Content Confusion: Eliminating “Information Overload”
by Rasheed | on March 20, 2012
Information Overload: Get it or not
Information overload plagues almost everyone, but especially online marketers specifically.
Now, this post isn’t about curing yourself from information overload, that’s for a different topic.
This post is about preventing your readers from having information overload.
“How do I prevent my readers from having information overload?”
There’s the “easy” way and there’s the “hard” way to prevent information overload in your readers.
And neither are particularly easy or hard to do, they are merely difficult to choose between!
“Easy” way to preventing information overload: Create less content, but more in-depth
As you may have seen in my pretty awesome guide to awesome headlines, it was packed with several things: key points (for a general idea of what to do), pictures (for clarity and some humor), descriptions (for an in-depth analysis of the why), and action steps (leaving the reader with practical steps they can start using right now).
In a future post I’ll go into the anatomy of an awesome blog post, but for right now, we’re sticking to information overload.
It took me around 2 days to write that blog post. Why? Because I needed to carefully plan: if I want to give true value to people, I need to write something that is easy to follow and not just write what comes from my head. Don’t get me wrong, there’s nothing wrong with writing from the head/heart, because those have their own places in the blogosphere, but when writing to inform people on a step-by-step process, planning is needed.
FYI: I’m writing this blog post from the heart
Now, the reason this method is the “easy” method is that… it’s easy to do! “You mean I don’t have to create content daily??” No! You don’t!
Not only that, but churning out content like that on a daily basis is… well, you’ll get burnt out easily.
And that’s where the hard method comes in:
“Hard” way to prevent information overload: “High” value content 3 times a week, “low” value content 4 times a week
This is the method I’m personally trying to adapt to. Why’s this method “hard?” Because it requires both working on a “high” value post every day, yet still writing “low” value posts on the “off” days. As of right now I’m working on a “high” value post that deals with meta data, though I’m still pushing this “low” value post today.
On that note, what’s the difference between “high” value content and “low” value content?
“High” value content is the kind of stuff dreams are made of.
…okay, maybe not, but I’ve always wanted to say that in a blog post.
But seriously, “high” value content is the kind of blog posts where the reader goes, “The hell? I got this for free? I paid $30 for this kind of content a few weeks ago! Where’ve you been all my life, Sheed??”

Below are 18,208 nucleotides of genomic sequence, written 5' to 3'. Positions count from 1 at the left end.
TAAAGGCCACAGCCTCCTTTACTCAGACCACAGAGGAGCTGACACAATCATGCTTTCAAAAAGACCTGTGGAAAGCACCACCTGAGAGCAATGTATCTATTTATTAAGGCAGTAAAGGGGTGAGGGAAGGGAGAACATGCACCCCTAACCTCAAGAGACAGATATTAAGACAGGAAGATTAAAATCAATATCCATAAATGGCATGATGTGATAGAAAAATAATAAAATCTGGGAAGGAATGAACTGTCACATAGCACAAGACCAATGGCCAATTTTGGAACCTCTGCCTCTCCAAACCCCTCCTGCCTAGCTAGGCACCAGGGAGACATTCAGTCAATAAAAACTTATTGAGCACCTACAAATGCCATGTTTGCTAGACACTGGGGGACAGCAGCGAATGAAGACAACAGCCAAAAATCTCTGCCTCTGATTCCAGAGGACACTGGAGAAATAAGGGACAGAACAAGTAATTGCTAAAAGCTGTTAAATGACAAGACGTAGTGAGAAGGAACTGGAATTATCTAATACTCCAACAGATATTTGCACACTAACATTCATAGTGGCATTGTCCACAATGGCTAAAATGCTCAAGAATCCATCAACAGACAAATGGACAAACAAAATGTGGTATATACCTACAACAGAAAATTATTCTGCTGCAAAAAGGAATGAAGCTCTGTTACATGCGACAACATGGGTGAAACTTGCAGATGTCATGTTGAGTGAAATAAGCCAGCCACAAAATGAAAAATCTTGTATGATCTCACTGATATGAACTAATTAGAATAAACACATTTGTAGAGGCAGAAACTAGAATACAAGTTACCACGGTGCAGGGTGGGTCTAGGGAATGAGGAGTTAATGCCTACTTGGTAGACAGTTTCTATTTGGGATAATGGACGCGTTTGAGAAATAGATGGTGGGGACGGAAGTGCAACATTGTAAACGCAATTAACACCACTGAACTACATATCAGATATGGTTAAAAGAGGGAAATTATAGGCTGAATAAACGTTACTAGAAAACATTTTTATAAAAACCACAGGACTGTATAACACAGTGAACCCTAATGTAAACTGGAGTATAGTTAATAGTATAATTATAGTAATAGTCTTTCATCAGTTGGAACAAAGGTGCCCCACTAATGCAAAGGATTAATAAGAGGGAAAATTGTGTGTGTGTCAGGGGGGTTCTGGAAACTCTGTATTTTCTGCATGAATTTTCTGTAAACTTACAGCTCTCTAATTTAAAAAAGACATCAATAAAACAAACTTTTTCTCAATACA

(So you could still say that they are the kind of stuff dreams are made of )
“High” value content is the sort of content that usually gets bookmarked because they give the reader clear-cut steps to achieve X.
“Low” value content, on the other hand, is the stuff nightmares are made of.
…okay, I’ll stop it with that metaphor
Really though, “low” value content is the kind of content where people say, “oh, that was cool.” And then they might retweet it or something, but it’s not something that will really “wow” people.
Now don’t get me wrong–there’s nothing wrong with “low” value content. It may be called “low” value content, but content is content–I’ve seen empires built off of low-value content.
Not only that, but “low” value content won’t make people go, “Dang, he says do this one day, then do this the next day… I dunno what to do! brain explodes”
Some people might think this is a “high” value post. I don’t think so. It’s long and in-depth, but… but…
Actually, I’ve no argument.
Action Steps: How to eliminate information overload
- Create a blogging schedule. I’ll go a bit more in depth in a future post, but a blogging schedule is a must!
- Figure out which days you’ll be creating “high” value content and which days you’ll be creating “low” value content
- Try to create “low” value content every day. A good length for low value content is 300-500 words.
- Pick 2-3 days per week and create “high” value content, where you put your heart and soul into creating these monstrosities. Good lengths for high-value content is 1000-1500 words, or a friggin eBook
Moving onto you
Any other tips on how to eliminate information overload?
Comments on irony are also welcome
In peace, love, and prosperity,
PS: If your company does not have a step-by-step duplicable system for YOUR success, check this out (unless you are just making way too much money)
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